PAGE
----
Parenting is a full-contact sport. What with social media slams, the ever-present mom-shamers, and your own internal monologue, it’s easy to feel underwhelmed when it comes to your parenting skills. But when that little voice screams inside your head screams, “You’re doing it wrong!”, it may not be spewing the truth. Mom guilt is totally common… but also totally unnecessary. Before you start second-guessing every action, check out why you need to give yourself a much-deserved break, get rid of the guilt, and start feeling positive about your own parenting prowess!

A mother and child dance together

1. Give up on superwoman. This might sound like you’re letting failure in, but it’s really the opposite. There are images of “ideal women” all around us (seriously, scroll through your FB or IG feeds and you’ll see them), but no real person can be Pinterest-perfect all the time. And no mama should expect that she can single-handedly craft with her kiddos, drive carpool, make gourmet dinners, solve every sibling skirmish, work a full-time job, bake cupcakes for the PTA, and still have time left over to design a color-coded family chore wheel. Focus on who you are, what you can reasonably do, and simply spending time with your kids.

2. Start out with the positive. As you review your parenting fails at the end of the day… Wait, stop right there. Being a mom is hard work, and you deserve a lot of credit. Even though every parent has failures, they have plenty of wins too. Instead of focusing on the negative, start your mental daily parenting critique with the good first. Every day.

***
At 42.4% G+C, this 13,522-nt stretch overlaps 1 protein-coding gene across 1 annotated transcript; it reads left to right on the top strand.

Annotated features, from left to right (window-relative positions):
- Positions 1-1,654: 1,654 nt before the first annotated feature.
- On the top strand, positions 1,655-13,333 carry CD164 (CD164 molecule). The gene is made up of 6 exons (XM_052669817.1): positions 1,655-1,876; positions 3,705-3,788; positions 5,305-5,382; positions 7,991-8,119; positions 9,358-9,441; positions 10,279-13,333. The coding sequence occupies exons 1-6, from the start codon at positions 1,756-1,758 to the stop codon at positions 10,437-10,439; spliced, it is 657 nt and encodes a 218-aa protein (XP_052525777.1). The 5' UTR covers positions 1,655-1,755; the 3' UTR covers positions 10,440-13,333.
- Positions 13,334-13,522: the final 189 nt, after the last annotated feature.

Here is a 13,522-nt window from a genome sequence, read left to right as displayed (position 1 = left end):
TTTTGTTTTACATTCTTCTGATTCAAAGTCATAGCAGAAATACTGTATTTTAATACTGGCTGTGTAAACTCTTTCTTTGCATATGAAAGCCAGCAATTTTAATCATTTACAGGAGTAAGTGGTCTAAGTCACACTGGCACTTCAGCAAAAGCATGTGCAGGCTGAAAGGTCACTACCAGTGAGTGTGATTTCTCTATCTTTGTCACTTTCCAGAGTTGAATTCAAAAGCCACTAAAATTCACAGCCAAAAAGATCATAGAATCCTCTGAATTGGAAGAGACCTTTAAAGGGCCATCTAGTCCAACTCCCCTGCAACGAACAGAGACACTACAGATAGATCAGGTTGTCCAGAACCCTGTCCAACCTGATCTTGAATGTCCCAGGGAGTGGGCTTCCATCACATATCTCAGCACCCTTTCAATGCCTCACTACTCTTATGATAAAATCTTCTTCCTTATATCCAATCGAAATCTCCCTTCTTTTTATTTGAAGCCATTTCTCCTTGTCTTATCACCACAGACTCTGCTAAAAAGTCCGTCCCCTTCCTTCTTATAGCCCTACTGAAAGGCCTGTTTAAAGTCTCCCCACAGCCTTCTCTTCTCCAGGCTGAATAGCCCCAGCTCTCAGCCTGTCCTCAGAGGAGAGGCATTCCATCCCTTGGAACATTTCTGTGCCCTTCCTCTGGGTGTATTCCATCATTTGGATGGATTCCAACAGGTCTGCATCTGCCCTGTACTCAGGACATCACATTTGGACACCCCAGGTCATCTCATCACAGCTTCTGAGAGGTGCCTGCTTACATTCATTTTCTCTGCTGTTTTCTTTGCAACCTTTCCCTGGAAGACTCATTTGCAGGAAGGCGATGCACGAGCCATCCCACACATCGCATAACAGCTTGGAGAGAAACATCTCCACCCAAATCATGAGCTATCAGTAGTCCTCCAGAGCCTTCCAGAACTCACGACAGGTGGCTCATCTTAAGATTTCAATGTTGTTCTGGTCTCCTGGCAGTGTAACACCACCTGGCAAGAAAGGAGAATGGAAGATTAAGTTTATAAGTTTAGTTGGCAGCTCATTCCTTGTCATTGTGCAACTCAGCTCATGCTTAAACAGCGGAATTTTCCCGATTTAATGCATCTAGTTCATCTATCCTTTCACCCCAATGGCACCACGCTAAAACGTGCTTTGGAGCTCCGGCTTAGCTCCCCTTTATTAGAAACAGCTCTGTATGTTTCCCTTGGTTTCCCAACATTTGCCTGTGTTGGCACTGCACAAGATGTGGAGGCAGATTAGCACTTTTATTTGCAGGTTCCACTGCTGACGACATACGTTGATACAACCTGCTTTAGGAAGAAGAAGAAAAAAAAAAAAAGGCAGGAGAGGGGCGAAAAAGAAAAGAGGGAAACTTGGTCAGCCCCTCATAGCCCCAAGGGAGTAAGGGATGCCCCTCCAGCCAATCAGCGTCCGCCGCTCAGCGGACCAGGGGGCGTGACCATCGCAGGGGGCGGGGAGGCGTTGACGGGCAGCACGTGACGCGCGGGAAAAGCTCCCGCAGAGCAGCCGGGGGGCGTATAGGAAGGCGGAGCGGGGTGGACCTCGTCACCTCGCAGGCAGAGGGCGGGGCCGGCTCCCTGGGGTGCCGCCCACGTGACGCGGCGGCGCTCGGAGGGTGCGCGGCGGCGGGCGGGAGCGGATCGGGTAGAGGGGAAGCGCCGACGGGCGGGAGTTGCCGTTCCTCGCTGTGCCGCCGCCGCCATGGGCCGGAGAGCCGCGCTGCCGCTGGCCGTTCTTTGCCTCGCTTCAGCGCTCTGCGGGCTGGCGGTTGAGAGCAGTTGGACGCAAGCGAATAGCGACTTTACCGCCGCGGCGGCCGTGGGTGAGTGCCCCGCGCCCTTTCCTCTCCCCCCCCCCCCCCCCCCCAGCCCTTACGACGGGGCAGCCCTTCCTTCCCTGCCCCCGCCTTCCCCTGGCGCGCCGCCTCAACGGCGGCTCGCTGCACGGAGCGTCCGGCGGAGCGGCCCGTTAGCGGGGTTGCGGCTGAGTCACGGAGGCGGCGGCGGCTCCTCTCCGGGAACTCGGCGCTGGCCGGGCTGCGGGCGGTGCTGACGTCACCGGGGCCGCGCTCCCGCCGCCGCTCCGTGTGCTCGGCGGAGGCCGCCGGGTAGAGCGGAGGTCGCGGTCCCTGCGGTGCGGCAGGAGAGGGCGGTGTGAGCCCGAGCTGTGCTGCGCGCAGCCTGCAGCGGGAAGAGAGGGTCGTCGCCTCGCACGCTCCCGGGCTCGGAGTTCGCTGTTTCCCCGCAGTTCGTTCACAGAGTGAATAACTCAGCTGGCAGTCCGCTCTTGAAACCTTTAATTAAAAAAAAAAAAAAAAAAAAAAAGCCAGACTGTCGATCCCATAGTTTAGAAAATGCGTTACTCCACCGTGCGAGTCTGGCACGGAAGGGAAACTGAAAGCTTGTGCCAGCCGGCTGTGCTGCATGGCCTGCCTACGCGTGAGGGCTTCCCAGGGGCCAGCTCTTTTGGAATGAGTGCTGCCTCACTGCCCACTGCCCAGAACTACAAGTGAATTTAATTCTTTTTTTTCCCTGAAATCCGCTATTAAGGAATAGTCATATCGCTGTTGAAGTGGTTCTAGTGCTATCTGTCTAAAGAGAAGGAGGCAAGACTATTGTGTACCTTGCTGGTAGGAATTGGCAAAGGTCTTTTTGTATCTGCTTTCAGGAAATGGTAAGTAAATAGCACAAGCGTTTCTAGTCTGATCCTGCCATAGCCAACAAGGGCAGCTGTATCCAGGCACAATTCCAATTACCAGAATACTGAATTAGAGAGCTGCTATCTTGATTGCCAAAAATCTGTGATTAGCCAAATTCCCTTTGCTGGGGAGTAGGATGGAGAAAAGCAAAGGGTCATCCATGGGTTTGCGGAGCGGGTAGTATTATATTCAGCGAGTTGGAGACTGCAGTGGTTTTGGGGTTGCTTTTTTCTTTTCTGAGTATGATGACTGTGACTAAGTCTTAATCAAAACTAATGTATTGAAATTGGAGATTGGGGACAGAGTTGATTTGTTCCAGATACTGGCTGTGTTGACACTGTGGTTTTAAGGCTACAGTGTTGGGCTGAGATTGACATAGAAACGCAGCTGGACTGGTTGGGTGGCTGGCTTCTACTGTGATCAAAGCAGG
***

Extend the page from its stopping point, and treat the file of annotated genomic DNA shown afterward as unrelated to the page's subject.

3. Pick one gold-medal moment each day. Every mom has parenting wins, big and small. The sheer awesomeness of turning your toddler’s mid-mall tantrum into nothing more than a quiet whine is a major moment, but there are plenty of other mini accomplishments to celebrate. Getting to preschool on time (or even a few minutes early), remembering the diaper bag, and finding both of your three-year-old’s shoes in under 10 minutes can be gold-medal mommying moments too.

A mother and child meditate together

4. Stop listening to other people. Everyone has an opinion when it comes to parenting. And if those opinions don’t always match yours, that doesn’t mean yours are wrong. When the “you should” mom-judgers start getting to you, forget about them. Trust yourself and your ability to love, care for, and help your child to be the very best they can be.

5. Watch your child. Whether your child is spreading their LEGOs across the playroom floor, finger painting, or running through the park, watch what they’re really doing. Notice the creative, sweet, caring, smart, absolutely amazing person they are. Oh, and remind yourself that you had something (and probably more than just “something”) to do with that.

6. Take a step back (or away). Sometimes those second-guessing moments start building, and the more you go from being a person to a mommy, the less perspective you start having. If you’re constantly introducing yourself as someone’s mom or you haven’t read a book in the past year that didn’t focus on potty training, taming tantrums, or creating cute kids’ crafts, you need a break. Stepping away (even if it’s just leaving the littles with a sitter while you go out for a latte) can help you to get out of your mommy mindset and realize that, yes, you are more than someone who hands out juice boxes and crayons.

7. Talk with other moms. There’s comfort in numbers. While some moms may judge or shame other parents, your BMFs (best mama friends) won’t. Not only are they there for you, but they’ll share their stories of mom guilt too.

Tweet us your best tip for reducing mom guilt @BritandCo!

(Photos via Getty)